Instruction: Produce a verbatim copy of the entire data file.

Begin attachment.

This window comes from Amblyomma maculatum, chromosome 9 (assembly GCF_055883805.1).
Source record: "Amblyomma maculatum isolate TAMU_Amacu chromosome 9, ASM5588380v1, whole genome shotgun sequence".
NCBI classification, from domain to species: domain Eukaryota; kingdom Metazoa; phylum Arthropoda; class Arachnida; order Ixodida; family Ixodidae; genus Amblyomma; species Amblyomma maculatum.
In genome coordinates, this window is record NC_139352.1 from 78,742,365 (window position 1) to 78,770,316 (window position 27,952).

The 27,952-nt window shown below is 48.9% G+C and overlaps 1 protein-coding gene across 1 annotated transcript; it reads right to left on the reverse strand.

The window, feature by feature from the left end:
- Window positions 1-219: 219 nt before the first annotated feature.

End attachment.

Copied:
This window comes from Amblyomma maculatum, chromosome 9 (assembly GCF_055883805.1).
Source record: "Amblyomma maculatum isolate TAMU_Amacu chromosome 9, ASM5588380v1, whole genome shotgun sequence".
NCBI classification, from domain to species: domain Eukaryota; kingdom Metazoa; phylum Arthropoda; class Arachnida; order Ixodida; family Ixodidae; genus Amblyomma; species Amblyomma maculatum.
In genome coordinates, this window is record NC_139352.1 from 78,742,365 (window position 1) to 78,770,316 (window position 27,952).

The 27,952-nt window shown below is 48.9% G+C and overlaps 1 protein-coding gene across 1 annotated transcript; it reads right to left on the reverse strand.

The window, feature by feature from the left end:
- Window positions 1-219: 219 nt before the first annotated feature.